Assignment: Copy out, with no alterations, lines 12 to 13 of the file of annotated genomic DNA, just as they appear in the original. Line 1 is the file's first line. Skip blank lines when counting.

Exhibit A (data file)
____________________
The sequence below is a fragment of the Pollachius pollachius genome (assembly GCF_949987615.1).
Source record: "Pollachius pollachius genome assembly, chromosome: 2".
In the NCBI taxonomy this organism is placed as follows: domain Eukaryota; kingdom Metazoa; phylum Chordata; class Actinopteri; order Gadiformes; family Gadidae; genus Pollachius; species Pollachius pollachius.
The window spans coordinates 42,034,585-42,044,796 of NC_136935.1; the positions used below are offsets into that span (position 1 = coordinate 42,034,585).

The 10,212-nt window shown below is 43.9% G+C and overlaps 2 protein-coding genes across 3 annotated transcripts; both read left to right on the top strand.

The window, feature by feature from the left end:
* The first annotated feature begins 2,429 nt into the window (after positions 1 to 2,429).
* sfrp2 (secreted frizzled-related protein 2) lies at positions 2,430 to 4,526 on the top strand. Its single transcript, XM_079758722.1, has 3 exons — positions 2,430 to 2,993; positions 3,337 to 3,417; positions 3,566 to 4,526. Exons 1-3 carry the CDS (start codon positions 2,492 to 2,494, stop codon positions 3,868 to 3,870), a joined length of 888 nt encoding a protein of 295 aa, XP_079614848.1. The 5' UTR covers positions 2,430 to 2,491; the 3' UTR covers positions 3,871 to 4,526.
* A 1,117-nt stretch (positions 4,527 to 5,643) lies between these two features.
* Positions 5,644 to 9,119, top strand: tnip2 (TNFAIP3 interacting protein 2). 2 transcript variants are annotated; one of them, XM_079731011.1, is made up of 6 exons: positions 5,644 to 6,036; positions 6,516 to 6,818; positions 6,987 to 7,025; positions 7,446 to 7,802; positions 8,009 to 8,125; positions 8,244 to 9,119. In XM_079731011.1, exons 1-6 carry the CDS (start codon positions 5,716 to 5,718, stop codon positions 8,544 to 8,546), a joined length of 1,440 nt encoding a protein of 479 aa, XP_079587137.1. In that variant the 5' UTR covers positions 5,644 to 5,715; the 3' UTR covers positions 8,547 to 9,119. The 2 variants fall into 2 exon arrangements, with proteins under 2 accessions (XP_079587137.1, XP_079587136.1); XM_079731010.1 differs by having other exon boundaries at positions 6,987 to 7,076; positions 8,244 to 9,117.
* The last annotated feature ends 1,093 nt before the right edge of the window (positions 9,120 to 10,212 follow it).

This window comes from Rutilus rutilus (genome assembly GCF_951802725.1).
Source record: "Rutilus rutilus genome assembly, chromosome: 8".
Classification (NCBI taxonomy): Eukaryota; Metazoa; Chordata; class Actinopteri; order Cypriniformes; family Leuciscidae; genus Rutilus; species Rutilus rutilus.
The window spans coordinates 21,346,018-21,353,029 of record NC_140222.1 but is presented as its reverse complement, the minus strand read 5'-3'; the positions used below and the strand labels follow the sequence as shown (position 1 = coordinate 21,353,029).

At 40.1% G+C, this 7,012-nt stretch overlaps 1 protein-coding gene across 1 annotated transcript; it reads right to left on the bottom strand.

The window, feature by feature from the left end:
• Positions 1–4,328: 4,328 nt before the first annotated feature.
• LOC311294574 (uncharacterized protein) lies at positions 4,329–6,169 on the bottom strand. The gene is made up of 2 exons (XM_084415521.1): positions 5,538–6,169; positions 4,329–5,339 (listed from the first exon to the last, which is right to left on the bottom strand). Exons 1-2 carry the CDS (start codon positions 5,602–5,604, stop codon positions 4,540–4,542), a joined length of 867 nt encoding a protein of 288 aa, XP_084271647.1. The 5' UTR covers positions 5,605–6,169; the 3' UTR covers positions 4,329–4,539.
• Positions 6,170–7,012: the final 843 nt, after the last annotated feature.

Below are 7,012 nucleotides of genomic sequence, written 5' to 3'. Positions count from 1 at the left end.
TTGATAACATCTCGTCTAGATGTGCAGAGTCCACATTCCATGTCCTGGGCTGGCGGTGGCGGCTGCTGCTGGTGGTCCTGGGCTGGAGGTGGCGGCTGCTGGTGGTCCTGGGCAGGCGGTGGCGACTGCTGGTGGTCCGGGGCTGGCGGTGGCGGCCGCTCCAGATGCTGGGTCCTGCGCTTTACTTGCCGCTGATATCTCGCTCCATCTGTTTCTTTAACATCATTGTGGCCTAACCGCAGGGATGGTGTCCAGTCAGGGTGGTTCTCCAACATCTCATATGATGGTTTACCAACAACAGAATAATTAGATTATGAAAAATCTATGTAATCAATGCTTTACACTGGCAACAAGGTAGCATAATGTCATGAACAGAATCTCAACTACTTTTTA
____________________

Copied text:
This window comes from Rutilus rutilus (genome assembly GCF_951802725.1).
Source record: "Rutilus rutilus genome assembly, chromosome: 8".